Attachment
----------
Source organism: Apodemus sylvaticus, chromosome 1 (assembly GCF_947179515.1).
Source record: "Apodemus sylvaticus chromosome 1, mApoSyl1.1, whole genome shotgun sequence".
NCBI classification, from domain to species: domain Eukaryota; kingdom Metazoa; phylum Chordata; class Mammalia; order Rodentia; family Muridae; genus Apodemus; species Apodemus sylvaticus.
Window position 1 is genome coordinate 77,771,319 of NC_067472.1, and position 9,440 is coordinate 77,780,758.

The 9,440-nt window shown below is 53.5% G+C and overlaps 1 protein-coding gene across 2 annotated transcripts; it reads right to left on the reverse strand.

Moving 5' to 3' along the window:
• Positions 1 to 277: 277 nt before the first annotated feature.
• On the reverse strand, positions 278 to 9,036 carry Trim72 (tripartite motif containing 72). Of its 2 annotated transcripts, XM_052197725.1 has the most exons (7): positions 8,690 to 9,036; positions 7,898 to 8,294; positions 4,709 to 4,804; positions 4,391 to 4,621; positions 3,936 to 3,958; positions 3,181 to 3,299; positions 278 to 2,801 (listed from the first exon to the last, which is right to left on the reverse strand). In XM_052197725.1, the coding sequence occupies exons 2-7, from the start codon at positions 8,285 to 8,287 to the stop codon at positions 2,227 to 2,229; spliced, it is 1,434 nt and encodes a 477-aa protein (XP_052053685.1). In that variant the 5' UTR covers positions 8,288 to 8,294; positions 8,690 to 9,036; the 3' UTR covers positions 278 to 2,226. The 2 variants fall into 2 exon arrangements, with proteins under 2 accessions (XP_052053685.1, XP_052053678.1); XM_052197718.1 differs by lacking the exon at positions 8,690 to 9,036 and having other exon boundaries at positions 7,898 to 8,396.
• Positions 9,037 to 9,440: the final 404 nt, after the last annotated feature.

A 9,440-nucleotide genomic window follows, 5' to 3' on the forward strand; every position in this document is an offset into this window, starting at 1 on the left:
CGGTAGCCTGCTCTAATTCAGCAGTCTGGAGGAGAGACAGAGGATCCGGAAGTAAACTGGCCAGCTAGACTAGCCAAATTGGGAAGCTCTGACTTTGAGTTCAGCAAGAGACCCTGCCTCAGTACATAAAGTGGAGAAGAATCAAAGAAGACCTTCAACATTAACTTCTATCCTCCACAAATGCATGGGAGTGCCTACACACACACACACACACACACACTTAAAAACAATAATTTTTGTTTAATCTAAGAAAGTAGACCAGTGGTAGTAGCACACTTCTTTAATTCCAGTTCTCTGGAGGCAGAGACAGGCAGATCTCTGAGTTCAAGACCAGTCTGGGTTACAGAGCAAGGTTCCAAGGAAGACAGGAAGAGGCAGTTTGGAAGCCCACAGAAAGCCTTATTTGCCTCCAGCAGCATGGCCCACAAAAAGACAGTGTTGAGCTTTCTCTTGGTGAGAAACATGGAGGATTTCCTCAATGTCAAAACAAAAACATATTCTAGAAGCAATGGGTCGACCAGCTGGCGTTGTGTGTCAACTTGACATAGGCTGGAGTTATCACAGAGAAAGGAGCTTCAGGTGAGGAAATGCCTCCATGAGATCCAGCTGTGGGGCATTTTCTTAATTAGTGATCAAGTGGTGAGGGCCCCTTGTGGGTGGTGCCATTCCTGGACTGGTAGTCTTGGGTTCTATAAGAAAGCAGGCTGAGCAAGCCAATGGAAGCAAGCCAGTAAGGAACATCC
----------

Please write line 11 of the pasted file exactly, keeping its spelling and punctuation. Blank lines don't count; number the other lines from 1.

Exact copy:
CGGTAGCCTGCTCTAATTCAGCAGTCTGGAGGAGAGACAGAGGATCCGGAAGTAAACTGGCCAGCTAGACTAGCCAAATTGGGAAGCTCTGACTTTGAGTTCAGCAAGAGACCCTGCCTCAGTACATAAAGTGGAGAAGAATCAAAGAAGACCTTCAACATTAACTTCTATCCTCCACAAATGCATGGGAGTGCCTACACACACACACACACACACACACTTAAAAACAATAATTTTTGTTTAATCTAAGAAAGTAGACCAGTGGTAGTAGCACACTTCTTTAATTCCAGTTCTCTGGAGGCAGAGACAGGCAGATCTCTGAGTTCAAGACCAGTCTGGGTTACAGAGCAAGGTTCCAAGGAAGACAGGAAGAGGCAGTTTGGAAGCCCACAGAAAGCCTTATTTGCCTCCAGCAGCATGGCCCACAAAAAGACAGTGTTGAGCTTTCTCTTGGTGAGAAACATGGAGGATTTCCTCAATGTCAAAACAAAAACATATTCTAGAAGCAATGGGTCGACCAGCTGGCGTTGTGTGTCAACTTGACATAGGCTGGAGTTATCACAGAGAAAGGAGCTTCAGGTGAGGAAATGCCTCCATGAGATCCAGCTGTGGGGCATTTTCTTAATTAGTGATCAAGTGGTGAGGGCCCCTTGTGGGTGGTGCCATTCCTGGACTGGTAGTCTTGGGTTCTATAAGAAAGCAGGCTGAGCAAGCCAATGGAAGCAAGCCAGTAAGGAACATCC